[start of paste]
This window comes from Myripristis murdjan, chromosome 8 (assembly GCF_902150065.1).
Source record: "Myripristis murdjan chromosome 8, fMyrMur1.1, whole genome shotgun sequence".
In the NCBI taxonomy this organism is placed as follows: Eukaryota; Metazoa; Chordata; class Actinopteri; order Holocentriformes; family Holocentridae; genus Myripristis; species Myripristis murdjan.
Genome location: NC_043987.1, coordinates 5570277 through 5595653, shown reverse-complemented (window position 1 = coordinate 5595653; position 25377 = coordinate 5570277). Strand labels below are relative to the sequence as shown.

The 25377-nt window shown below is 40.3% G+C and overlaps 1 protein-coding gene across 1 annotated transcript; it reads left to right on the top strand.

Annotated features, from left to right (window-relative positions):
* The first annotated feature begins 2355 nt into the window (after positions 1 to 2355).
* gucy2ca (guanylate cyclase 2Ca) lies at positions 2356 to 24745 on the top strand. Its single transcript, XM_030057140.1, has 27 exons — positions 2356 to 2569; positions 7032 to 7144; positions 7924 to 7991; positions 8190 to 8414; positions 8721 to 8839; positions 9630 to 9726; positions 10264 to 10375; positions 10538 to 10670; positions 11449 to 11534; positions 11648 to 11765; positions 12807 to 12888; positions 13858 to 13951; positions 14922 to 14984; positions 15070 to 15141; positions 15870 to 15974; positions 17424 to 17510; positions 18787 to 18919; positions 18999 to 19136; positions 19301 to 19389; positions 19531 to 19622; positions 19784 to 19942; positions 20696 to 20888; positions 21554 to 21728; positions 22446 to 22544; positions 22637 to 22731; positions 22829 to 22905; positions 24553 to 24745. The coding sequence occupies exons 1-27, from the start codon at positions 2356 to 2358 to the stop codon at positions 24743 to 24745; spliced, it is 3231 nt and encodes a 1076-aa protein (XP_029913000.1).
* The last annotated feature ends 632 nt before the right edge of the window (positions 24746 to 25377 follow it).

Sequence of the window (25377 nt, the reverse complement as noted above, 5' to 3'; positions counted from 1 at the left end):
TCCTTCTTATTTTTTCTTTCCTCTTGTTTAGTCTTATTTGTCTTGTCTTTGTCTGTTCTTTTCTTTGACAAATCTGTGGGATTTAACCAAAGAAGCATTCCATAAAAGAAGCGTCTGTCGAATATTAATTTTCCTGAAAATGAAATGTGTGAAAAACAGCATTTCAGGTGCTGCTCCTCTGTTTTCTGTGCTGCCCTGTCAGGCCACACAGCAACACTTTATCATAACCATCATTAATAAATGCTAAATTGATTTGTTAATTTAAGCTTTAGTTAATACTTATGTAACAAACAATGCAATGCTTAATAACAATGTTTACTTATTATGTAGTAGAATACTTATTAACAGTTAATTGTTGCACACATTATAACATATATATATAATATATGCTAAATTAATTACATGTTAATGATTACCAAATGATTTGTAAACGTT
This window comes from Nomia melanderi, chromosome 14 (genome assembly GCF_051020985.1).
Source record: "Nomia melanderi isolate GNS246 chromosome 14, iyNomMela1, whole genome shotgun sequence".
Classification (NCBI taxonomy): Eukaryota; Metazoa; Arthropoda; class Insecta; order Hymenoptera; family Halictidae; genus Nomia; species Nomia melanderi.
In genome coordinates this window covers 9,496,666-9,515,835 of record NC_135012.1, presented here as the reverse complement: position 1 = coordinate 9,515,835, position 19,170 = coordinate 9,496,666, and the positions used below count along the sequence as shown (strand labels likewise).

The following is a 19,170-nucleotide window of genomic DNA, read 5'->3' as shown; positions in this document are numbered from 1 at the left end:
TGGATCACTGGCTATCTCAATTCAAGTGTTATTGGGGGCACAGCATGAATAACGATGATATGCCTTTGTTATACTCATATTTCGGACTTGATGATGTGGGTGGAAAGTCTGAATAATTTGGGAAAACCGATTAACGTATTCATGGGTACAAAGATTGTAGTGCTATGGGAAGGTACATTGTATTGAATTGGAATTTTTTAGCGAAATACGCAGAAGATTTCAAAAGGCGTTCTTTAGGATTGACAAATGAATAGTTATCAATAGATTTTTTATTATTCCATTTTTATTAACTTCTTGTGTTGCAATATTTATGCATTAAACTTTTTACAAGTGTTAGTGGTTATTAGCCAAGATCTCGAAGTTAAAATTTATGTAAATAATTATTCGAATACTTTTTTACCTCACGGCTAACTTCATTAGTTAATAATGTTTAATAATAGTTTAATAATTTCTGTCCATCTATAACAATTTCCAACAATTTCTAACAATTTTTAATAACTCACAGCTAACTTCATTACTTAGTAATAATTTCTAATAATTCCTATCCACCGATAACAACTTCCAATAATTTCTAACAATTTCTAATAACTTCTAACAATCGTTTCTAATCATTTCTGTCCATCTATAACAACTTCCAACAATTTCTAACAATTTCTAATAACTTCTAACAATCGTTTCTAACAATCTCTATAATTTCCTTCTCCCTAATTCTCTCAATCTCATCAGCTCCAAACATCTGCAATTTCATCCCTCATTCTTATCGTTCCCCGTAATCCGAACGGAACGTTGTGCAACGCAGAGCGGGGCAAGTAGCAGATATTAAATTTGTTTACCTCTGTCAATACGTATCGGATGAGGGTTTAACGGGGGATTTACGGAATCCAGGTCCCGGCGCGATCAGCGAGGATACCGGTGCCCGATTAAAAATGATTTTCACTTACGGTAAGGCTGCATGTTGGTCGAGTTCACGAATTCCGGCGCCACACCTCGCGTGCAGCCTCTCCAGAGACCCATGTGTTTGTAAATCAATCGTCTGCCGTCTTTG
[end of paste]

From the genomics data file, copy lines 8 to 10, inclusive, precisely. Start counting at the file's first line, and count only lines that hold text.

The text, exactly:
* gucy2ca (guanylate cyclase 2Ca) lies at positions 2356 to 24745 on the top strand. Its single transcript, XM_030057140.1, has 27 exons — positions 2356 to 2569; positions 7032 to 7144; positions 7924 to 7991; positions 8190 to 8414; positions 8721 to 8839; positions 9630 to 9726; positions 10264 to 10375; positions 10538 to 10670; positions 11449 to 11534; positions 11648 to 11765; positions 12807 to 12888; positions 13858 to 13951; positions 14922 to 14984; positions 15070 to 15141; positions 15870 to 15974; positions 17424 to 17510; positions 18787 to 18919; positions 18999 to 19136; positions 19301 to 19389; positions 19531 to 19622; positions 19784 to 19942; positions 20696 to 20888; positions 21554 to 21728; positions 22446 to 22544; positions 22637 to 22731; positions 22829 to 22905; positions 24553 to 24745. The coding sequence occupies exons 1-27, from the start codon at positions 2356 to 2358 to the stop codon at positions 24743 to 24745; spliced, it is 3231 nt and encodes a 1076-aa protein (XP_029913000.1).
* The last annotated feature ends 632 nt before the right edge of the window (positions 24746 to 25377 follow it).

Sequence of the window (25377 nt, the reverse complement as noted above, 5' to 3'; positions counted from 1 at the left end):